Live as free people—1 Peter 2:16
Proclaim liberty throughout the land to its inhabitants–Leviticus 25:10
The rest of 1 Peter 2:16 reads: “Do not use your freedom as a cover-up for evil; live as God’s slaves” (NIV)
We not use our freedom as a pretext for bad behavior.
Leviticus 25:10 is inscribed on the Liberty Bell. I used the first part of the verse.
This site explores how a free people can live well (and good) in civilization.
This site focuses on two kinds of grace (see below).*
James Arlandson, Ph.D. (UC Riverside 1994), is an independent, “working class” academic. He is a novelist and essayist first and college teacher second. His completed novel can be seen at this plot summary: The Reluctant Exorcist. Twenty years ago he published an academic book: Women, Class, and Society in Early Christianity: Models from Luke-Acts (now out of print). He has posted all sorts of articles at the popular website American Thinker. His sisters have joined the Daughters of the American Revolution (by e.g. Thomas Wilbourn / Wellborn and John Ryland and others); Jamestowne Society (by Robert Booth); and the National Society of the Colonial Dames of America (by William Clayton). He can also trace his ancestry back to the Plantagenets by the “royal gateway ancestor” William Clopton. His email is [james m arlandson att hot mail. com] (Please take out the needless symbols and spaces and use @).
This is what brings us into the saving knowledge of God. Why “saving”? We could say “rescue.” Without experiencing saving grace, we wander around in the Shadowlands (C.S. Lewis), between light and dark, or in the Gray Zone, between black and white. We needed rescuing or saving from ourselves, the devil (yes, that evil being really does exist) and the world system.
Once we get the divine rescue, we can have more clarity about the world. Or at least we can be assured that in our (temporarily) muddled state, God will work out everything in the end, for those who love him and are called according to his purpose.
Only in saving grace can we live truly free in civilization.
This grace is generously given by God to everyone, whether they know him personally or not. Everyone—that’s why it’s called common or general. A warning, though. It might not necessarily lead to saving grace.
Common or general grace gives people a certain level of enlightenment and conscience so they won’t act completely bad and might do some good in society.
Common grace is God’s countless blessings, big or small, visible or invisible, appreciated or unappreciated, on every human on the planet.
Is it possible to increase the general goodness in society for those who don’t experience saving grace?
Let’s hope so.
Common Grace shows up in these areas, to name a few, where this site is eager to explore.
It’s sweeping the whole world, little by little–or maybe rapidly. What is it? Do people misuse it? How does it benefit the Church?
2. Physical, material realm
How do people live prosperously in society? If the love of money is wrong, is making money also wrong? What economic system is best for people living well? How does one live healthfully?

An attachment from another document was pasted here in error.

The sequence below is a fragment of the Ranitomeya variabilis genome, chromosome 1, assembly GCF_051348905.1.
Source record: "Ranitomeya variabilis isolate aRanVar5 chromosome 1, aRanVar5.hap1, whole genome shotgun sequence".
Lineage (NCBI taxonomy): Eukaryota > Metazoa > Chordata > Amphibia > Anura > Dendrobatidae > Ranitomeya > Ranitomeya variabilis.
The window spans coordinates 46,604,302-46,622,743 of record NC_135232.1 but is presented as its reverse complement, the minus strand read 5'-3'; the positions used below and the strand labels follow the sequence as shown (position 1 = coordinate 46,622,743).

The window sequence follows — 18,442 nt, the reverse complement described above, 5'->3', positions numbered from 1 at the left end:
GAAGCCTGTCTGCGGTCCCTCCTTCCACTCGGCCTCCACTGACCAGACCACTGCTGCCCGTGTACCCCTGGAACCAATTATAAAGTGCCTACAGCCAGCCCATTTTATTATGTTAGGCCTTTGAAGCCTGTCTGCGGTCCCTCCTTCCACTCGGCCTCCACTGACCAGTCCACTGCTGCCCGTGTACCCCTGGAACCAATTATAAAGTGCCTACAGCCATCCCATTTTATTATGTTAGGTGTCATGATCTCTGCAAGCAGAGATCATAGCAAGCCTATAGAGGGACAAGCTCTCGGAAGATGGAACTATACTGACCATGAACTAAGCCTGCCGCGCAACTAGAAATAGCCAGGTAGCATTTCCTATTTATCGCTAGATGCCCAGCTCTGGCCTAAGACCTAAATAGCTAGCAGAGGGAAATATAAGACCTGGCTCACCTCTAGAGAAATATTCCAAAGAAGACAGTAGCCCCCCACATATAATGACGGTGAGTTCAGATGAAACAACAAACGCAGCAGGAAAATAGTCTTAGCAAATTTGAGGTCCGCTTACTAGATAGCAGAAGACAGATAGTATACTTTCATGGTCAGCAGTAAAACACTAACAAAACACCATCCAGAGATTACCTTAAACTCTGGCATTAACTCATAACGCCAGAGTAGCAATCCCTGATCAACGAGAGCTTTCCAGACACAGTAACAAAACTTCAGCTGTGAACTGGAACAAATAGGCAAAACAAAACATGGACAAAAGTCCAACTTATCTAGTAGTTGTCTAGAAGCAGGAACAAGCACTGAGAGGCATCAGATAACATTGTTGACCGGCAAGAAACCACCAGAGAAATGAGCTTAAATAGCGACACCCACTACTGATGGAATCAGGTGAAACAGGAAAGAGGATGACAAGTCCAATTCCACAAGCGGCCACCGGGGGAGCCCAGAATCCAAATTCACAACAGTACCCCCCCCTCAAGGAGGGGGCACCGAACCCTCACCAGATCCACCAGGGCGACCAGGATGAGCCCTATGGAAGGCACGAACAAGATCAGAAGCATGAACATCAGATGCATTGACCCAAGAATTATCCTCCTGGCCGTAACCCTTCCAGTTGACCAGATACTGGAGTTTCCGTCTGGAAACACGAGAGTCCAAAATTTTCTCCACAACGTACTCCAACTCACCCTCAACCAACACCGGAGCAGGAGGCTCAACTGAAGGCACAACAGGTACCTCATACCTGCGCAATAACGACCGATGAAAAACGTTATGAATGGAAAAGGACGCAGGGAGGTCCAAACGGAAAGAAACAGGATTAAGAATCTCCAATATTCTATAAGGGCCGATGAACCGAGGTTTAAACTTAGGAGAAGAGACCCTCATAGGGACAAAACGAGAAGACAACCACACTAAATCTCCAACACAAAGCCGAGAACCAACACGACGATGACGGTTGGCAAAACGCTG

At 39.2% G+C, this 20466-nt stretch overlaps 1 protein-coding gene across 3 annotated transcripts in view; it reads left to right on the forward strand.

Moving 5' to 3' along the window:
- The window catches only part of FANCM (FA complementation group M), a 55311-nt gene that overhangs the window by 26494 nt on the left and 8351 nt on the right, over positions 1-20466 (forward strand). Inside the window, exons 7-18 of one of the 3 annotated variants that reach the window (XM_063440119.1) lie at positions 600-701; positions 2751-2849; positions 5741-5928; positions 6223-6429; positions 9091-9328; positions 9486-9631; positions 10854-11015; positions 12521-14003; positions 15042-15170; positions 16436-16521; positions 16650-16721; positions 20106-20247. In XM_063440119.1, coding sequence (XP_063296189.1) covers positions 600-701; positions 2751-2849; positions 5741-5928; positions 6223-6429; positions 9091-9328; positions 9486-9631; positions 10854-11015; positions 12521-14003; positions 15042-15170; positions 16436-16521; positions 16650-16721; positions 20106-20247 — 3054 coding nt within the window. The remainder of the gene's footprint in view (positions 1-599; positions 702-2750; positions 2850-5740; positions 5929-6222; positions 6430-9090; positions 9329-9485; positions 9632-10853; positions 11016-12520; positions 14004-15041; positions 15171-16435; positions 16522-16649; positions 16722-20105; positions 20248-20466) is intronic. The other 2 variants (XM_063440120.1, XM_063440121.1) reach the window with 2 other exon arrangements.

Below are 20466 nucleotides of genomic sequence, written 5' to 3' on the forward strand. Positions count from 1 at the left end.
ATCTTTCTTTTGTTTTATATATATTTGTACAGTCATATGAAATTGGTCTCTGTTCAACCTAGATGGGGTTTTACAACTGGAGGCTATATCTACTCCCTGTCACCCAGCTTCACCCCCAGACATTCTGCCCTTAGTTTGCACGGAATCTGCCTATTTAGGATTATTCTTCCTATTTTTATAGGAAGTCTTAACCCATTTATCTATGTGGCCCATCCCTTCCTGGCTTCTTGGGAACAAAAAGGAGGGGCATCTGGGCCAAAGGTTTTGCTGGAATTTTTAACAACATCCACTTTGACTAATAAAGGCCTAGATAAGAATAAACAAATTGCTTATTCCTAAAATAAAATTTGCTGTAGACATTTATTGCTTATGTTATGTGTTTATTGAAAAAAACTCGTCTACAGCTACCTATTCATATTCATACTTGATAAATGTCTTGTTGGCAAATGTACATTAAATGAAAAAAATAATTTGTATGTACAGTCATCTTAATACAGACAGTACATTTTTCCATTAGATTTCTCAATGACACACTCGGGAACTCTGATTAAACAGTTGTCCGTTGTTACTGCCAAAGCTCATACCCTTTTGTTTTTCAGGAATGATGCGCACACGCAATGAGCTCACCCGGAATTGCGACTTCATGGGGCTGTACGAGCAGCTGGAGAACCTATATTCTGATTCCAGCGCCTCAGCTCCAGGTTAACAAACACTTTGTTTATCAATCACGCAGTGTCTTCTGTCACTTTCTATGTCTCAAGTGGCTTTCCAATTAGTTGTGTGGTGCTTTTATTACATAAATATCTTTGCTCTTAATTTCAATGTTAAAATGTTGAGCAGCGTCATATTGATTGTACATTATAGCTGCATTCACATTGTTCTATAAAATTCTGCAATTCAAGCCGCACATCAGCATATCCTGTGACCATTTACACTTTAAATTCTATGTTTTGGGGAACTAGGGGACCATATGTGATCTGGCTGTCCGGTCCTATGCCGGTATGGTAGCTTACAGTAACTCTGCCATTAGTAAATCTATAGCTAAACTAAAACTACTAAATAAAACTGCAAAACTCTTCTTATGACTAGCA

3. Intellectual realm
God gave everyone a measure of intelligence, so how do we use it to advance society, to better it? Do you have any ideas that can benefit society? Maybe philosophy fits here.
4. Historical realm
To interpret moral law, for example, one must know his history–how has God worked through it? As the old saying goes, history is his-story.
Personally, I like to do family history research as a hobby (I’m not LDS). I like history, so I like to share some things about that.
5. Moral realm
How do we establish laws so people behave themselves and do good? Should some customs in society be eliminated or maintained? If so, should it be done individually or socially (in a group)? How does the conscience get informed by moral law?
Come to think of it, what is moral law? Some theologians of an older generation pointed to the Ten Commandments. But not so fast. What about the moral law that is found throughout the New Testament? How does law and grace interact? Or should they stand apart, face to face, friendly, but not friends?
6. Creative realm
I like the fine arts and drama and a certain kind of clean entertainment. I consider myself a novelist and essayist first, a teacher second.
7. Political and societal realm
What’s the best form of government? Pure democracy or a Republic? Communism? Socialism? What about educational institutions? Businesses and corporations?
I write a lot about politics. Sometimes I get feisty, so strengthen your mind and sharpen your intellect. Maybe I can get a little like the Apostle Paul in Galatians 1-2 and 3:1 and 5:12. If you’re soft-hearted and sweet-spirited and gentle souled, don’t click on them.
8. Religious realm
I prefer my own religion—Christianity, a standard Biblical one. But I’m willing to explore a few key concepts in another one, if only to contrast it with my own.
Ultimately, however, my exploration always goes back to the gospel of grace alone and faith alone—saving grace.
Maybe this site can clarify what true liberty means.
I hope you enjoy the site!
*HT: Wayne Grudem, Systematic Theology, 31A-B (1994).